You've undoubtedly heard the stats bandied about: We, as a society, are becoming less healthy. Much of the problem has to do with our ever-increasing weight. The U.S. Department of Health and Human Services reports that nearly two-thirds of American adults are overweight.
The Journal of the American Medical Association states than more than 30 percent of Americans are obese and those numbers are trending higher. With the Westernization of cultures around the globe (think fast food, large meal portions and less physical activity) the threat to good health is real for everyone.
It's also dangerous to be too skinny but the Centers for Disease Control reports that less than 2 percent of the U.S. population is considered underweight -- and those numbers are trending lower. So, how can you determine the weight that is best for you?
When you go on a search, a couple of things are vital: A clear definition of what you're looking for and a list of the most likely places to find it. In this case, we want to find your healthy body weight -- a weight at which you are able to lead a vigorous, well-balanced life both now and in the long-term.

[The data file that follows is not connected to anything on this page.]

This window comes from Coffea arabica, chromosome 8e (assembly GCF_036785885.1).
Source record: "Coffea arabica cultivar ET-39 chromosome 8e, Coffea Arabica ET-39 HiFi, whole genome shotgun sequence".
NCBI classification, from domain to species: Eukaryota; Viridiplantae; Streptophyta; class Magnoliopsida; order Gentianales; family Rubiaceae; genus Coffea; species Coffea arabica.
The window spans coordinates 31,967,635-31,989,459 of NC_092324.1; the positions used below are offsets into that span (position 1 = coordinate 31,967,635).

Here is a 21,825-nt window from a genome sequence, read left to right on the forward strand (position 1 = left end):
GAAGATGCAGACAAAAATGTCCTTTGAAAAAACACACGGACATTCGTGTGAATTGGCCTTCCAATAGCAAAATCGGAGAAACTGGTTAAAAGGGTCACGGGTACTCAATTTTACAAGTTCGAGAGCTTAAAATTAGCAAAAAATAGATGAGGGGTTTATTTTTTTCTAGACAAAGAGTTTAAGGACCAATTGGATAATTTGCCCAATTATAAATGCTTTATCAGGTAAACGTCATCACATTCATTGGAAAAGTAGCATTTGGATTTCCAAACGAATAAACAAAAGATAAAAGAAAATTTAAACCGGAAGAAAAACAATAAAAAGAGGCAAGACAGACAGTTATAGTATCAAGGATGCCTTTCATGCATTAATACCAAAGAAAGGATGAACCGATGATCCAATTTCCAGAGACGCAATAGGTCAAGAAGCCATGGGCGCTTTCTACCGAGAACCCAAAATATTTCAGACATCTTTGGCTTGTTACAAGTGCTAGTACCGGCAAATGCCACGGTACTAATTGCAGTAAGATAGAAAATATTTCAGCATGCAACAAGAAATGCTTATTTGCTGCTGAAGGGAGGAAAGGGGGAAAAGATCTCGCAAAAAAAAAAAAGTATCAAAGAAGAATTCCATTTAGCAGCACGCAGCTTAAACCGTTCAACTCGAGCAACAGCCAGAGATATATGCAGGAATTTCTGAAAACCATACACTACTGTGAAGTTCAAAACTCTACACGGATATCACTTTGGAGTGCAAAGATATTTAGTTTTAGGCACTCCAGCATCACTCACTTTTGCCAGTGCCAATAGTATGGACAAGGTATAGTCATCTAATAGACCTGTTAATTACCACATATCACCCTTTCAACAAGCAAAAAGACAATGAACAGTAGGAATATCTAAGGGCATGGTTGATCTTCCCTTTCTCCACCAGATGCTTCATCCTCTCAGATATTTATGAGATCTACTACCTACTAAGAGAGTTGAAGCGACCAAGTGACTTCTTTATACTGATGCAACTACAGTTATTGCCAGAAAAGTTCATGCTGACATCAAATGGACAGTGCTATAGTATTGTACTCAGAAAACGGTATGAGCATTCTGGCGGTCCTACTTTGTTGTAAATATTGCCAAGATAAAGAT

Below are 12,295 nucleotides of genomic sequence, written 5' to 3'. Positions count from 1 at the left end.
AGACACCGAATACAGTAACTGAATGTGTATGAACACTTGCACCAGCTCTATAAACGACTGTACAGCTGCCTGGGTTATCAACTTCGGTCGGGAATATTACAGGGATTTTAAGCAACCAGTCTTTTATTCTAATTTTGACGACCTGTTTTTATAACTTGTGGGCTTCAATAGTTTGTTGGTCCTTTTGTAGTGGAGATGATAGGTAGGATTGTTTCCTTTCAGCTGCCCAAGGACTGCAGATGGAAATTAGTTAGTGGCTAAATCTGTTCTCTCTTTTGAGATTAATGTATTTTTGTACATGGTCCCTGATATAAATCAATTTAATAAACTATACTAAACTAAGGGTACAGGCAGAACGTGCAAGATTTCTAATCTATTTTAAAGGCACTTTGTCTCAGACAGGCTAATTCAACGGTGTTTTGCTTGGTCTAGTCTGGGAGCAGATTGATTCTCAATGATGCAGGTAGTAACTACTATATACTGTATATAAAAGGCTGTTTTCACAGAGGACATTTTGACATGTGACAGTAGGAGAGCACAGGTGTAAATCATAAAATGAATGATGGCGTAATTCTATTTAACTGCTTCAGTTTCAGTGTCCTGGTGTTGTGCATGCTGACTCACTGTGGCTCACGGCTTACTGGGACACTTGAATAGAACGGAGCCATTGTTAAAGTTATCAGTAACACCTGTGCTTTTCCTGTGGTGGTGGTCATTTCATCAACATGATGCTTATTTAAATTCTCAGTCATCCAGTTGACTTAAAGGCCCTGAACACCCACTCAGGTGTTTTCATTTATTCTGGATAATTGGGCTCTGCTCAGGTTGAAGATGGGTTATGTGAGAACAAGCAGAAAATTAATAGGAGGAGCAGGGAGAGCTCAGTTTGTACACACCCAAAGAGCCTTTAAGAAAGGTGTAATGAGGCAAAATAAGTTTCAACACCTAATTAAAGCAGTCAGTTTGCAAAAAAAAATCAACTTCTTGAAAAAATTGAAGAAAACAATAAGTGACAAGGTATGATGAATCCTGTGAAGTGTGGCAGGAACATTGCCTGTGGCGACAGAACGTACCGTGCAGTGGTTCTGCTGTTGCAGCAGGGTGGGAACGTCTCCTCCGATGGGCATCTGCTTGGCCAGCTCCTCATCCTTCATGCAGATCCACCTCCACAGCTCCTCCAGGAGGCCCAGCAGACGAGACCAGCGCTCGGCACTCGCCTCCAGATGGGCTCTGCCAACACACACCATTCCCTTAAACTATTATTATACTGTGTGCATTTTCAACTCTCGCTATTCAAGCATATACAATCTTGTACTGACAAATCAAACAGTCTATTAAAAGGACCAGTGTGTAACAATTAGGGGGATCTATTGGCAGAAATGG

There are myriad formulas and tools for determining your healthy body weight, but many are not nearly as accurate or reliable as you may have been led to believe. You are, after all, a unique creature and that means you have physical characteristics that are yours alone. What's more, popular culture can complicate your search by sidetracking you with images of waif-like models, gargantuan hulks and airbrushed movie stars. With that in mind, let's take a look at the resources available for finding your healthy body weight and compare the results with conventional wisdom, which is often wrong.
We begin with the most popular indicator of healthy body weight, the BMI or body mass index. This, however, is not a popularity contest. So, how does the BMI stand up to scrutiny from medical experts?